Video (Theater/Opera)

The House of Bernarda Alba - (

The House of Bernarda Alba by Frederico Garcia Lorca, presented at the Walt Disney Modular Theater. Directed by Julianne Just. November 2011.

Moth - (

MOTH is an original interdisciplinary opera set in rural western Tennessee. Mother and her only surviving daughter, Bird, live alone in a house on a lake. Fearing that she will drown like her three older sisters, Mother doesn't let Bird out of the house. As Bird's curiosity and resistance increases, Mother is unable to keep natural forces out of Bird's life, and nature begins to consume their home. Guided by the ghosts of her drowned sisters through a Southern Gothic landscape, Bird discovers that her sisters are trapped in the lake and that there are otherworldly forces at play. Bird comes to believe that only she can free her sisters--and prevent her own untimely death.

Directed by Julianne Just, Composed by Ellen Reid, Libretto by Amy Tofte, Produced by Free Agent

LIttle Eyolf - (

Little Eyolf by Henrik Ibsen. Directed by Julianne Just. Lighting by Adam Frank. Featuring Matthew Bamberg-Johnson, Gabriela Trigo-McIntyre, Laurel Koerner, Genevieve Gearhart, and Matthew Goodrich. Presented by the CalArts Festival Theater at Venue 13 at the Edinburgh Festival Fringe, 2011. August 5-20th.

Margery and Me - (

Margery and Me (Studio Fall 2012 REDCAT)
Written and Performed by Moira MacDonald
Directed by Julianne Just
Assistant Director Genevieve Gearhart
Music Composed by Chris Porter
Video Design by Gina Napolitan
Puppeters: Jesse Kingsley, Baxley Andersen, Matthew Barmberg-Johnson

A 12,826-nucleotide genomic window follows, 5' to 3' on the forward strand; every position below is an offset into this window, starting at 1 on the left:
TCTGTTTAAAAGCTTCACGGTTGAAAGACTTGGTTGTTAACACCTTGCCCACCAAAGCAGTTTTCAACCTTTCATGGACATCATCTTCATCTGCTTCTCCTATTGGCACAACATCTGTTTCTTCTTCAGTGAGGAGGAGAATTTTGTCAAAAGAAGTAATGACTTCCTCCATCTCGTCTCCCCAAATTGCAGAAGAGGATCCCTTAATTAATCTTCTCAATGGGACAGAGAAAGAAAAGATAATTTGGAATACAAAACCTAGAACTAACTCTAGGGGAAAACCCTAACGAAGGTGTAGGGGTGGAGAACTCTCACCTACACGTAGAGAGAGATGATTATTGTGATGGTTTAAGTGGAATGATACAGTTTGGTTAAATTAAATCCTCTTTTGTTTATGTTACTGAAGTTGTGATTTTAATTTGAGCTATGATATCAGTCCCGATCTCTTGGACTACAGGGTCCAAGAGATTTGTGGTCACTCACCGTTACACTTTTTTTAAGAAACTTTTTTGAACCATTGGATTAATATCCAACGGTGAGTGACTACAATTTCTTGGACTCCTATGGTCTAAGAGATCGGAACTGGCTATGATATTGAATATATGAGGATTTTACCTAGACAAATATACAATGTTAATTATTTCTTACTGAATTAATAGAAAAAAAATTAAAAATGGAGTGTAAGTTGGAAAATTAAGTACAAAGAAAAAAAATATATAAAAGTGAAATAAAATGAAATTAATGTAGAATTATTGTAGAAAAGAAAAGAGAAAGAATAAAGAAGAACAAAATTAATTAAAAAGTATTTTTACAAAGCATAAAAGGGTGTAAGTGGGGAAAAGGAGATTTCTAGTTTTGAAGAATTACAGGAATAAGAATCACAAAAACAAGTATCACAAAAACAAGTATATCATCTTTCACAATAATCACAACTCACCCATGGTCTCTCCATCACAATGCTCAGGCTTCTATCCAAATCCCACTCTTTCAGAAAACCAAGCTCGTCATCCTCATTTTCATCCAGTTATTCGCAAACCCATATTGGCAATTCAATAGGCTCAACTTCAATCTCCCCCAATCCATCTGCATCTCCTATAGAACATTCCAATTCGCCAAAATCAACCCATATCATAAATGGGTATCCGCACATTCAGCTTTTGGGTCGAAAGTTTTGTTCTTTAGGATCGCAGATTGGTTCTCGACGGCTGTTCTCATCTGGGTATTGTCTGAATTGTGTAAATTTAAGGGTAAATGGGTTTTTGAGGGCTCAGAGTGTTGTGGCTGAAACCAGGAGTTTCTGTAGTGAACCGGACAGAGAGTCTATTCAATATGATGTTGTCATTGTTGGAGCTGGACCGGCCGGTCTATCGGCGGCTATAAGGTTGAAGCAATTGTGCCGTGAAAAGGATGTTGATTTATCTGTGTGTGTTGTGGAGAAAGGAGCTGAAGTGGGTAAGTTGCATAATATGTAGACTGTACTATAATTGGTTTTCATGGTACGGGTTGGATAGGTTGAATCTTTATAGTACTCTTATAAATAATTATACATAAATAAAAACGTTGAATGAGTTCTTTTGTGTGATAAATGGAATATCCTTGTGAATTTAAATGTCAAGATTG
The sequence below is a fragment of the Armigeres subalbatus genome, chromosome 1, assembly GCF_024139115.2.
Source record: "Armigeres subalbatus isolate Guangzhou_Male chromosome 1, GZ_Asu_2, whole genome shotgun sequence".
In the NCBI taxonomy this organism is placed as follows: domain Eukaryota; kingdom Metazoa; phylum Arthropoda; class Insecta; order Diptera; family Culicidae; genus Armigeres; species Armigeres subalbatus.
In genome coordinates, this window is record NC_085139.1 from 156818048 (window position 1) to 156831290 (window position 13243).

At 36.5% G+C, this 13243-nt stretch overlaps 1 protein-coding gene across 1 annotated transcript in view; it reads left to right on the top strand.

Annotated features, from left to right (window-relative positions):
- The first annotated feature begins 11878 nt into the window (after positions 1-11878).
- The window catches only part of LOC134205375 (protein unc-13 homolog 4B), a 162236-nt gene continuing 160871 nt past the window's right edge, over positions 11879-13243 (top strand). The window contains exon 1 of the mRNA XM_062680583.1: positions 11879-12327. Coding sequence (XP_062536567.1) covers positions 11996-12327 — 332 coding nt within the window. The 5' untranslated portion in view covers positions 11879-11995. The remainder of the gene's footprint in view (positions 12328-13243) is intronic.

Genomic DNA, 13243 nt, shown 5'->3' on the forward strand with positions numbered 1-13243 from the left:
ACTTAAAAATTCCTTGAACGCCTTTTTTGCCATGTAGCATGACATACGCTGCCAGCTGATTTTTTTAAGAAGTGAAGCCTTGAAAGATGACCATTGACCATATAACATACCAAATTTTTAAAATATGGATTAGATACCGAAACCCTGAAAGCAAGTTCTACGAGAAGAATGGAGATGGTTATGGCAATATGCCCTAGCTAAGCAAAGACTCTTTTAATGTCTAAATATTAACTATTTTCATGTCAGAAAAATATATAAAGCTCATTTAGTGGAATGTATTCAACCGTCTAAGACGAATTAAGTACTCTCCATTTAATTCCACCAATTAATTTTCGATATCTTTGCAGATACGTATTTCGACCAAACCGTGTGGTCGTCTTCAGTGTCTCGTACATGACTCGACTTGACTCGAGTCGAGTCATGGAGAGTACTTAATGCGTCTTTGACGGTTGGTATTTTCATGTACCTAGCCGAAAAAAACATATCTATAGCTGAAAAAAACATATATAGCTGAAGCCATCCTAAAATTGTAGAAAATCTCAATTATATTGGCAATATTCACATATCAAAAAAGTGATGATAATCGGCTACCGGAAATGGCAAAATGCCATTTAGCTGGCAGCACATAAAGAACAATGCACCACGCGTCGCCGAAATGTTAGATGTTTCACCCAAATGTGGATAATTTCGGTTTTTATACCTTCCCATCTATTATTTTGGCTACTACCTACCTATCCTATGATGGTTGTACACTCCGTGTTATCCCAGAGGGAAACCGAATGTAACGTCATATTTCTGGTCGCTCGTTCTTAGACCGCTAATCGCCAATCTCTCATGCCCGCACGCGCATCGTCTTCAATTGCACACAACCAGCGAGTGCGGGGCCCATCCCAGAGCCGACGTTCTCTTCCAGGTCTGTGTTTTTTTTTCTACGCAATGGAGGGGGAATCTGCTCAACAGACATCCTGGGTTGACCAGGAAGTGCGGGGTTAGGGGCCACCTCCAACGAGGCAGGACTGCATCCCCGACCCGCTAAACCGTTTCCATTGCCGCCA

Margery and Me explores and challenges the idea of biography and autobiography. It examines how we understand and tell another person’s story, and in doings so, how the story becomes our own.  Inspired by The Book of Margery Kempe, which was written in the Middle Ages and is widely regarded as the first English autobiography, detailing Margery’s mystical experiences, conversations with God, and many pilgrimages. Despite being a fascinating historical figure with an incredible rich and diverse life, what makes Margery Kempe’s story so deeply compelling is how remarkably flawed and human she is throughout. Margery never hides what makes her different, her faults, her flaws, for they are the essence of she, they are gifts from God. Blessed with the gift of tears, Margery seeks for her place in the world, her God, her home. Through this meditation on Margery’s pilgrimage to Jerusalem, writer and performer, Moira MacDonald seeks to find her own truth by accessing and giving voice to Margery’s interior world through her own quest for home, struggles with faith, and vivid memories of childhood in Alaska.